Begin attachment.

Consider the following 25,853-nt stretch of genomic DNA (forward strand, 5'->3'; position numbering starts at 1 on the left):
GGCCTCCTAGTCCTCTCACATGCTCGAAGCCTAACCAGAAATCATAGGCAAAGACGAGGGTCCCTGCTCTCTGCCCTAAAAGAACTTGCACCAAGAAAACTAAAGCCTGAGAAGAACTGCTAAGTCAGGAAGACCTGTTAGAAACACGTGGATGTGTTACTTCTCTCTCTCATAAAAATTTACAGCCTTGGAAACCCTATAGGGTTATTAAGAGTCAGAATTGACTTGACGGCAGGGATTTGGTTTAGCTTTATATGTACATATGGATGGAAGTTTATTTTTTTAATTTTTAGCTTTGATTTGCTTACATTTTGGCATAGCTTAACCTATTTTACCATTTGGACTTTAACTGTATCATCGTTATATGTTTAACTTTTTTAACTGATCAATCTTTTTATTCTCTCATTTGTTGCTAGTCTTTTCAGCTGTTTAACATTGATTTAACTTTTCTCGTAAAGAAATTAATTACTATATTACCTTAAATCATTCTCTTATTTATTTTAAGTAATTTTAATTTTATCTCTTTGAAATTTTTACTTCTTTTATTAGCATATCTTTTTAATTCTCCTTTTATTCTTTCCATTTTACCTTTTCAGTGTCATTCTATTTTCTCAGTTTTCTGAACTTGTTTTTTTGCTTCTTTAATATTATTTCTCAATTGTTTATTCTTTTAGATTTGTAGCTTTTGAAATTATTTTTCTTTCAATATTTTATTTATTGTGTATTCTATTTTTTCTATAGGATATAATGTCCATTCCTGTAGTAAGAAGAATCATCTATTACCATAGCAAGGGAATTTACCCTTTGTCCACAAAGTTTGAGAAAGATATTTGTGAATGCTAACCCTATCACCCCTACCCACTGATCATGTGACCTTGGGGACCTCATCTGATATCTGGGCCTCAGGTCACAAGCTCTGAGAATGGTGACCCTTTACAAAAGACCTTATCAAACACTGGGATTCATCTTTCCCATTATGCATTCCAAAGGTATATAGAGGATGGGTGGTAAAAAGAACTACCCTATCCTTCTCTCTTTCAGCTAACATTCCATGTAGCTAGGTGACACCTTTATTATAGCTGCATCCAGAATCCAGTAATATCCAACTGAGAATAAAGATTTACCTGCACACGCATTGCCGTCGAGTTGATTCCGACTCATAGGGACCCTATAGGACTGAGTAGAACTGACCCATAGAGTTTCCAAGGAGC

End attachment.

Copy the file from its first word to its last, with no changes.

Consider the following 25,853-nt stretch of genomic DNA (forward strand, 5'->3'; position numbering starts at 1 on the left):
GGCCTCCTAGTCCTCTCACATGCTCGAAGCCTAACCAGAAATCATAGGCAAAGACGAGGGTCCCTGCTCTCTGCCCTAAAAGAACTTGCACCAAGAAAACTAAAGCCTGAGAAGAACTGCTAAGTCAGGAAGACCTGTTAGAAACACGTGGATGTGTTACTTCTCTCTCTCATAAAAATTTACAGCCTTGGAAACCCTATAGGGTTATTAAGAGTCAGAATTGACTTGACGGCAGGGATTTGGTTTAGCTTTATATGTACATATGGATGGAAGTTTATTTTTTTAATTTTTAGCTTTGATTTGCTTACATTTTGGCATAGCTTAACCTATTTTACCATTTGGACTTTAACTGTATCATCGTTATATGTTTAACTTTTTTAACTGATCAATCTTTTTATTCTCTCATTTGTTGCTAGTCTTTTCAGCTGTTTAACATTGATTTAACTTTTCTCGTAAAGAAATTAATTACTATATTACCTTAAATCATTCTCTTATTTATTTTAAGTAATTTTAATTTTATCTCTTTGAAATTTTTACTTCTTTTATTAGCATATCTTTTTAATTCTCCTTTTATTCTTTCCATTTTACCTTTTCAGTGTCATTCTATTTTCTCAGTTTTCTGAACTTGTTTTTTTGCTTCTTTAATATTATTTCTCAATTGTTTATTCTTTTAGATTTGTAGCTTTTGAAATTATTTTTCTTTCAATATTTTATTTATTGTGTATTCTATTTTTTCTATAGGATATAATGTCCATTCCTGTAGTAAGAAGAATCATCTATTACCATAGCAAGGGAATTTACCCTTTGTCCACAAAGTTTGAGAAAGATATTTGTGAATGCTAACCCTATCACCCCTACCCACTGATCATGTGACCTTGGGGACCTCATCTGATATCTGGGCCTCAGGTCACAAGCTCTGAGAATGGTGACCCTTTACAAAAGACCTTATCAAACACTGGGATTCATCTTTCCCATTATGCATTCCAAAGGTATATAGAGGATGGGTGGTAAAAAGAACTACCCTATCCTTCTCTCTTTCAGCTAACATTCCATGTAGCTAGGTGACACCTTTATTATAGCTGCATCCAGAATCCAGTAATATCCAACTGAGAATAAAGATTTACCTGCACACGCATTGCCGTCGAGTTGATTCCGACTCATAGGGACCCTATAGGACTGAGTAGAACTGACCCATAGAGTTTCCAAGGAGC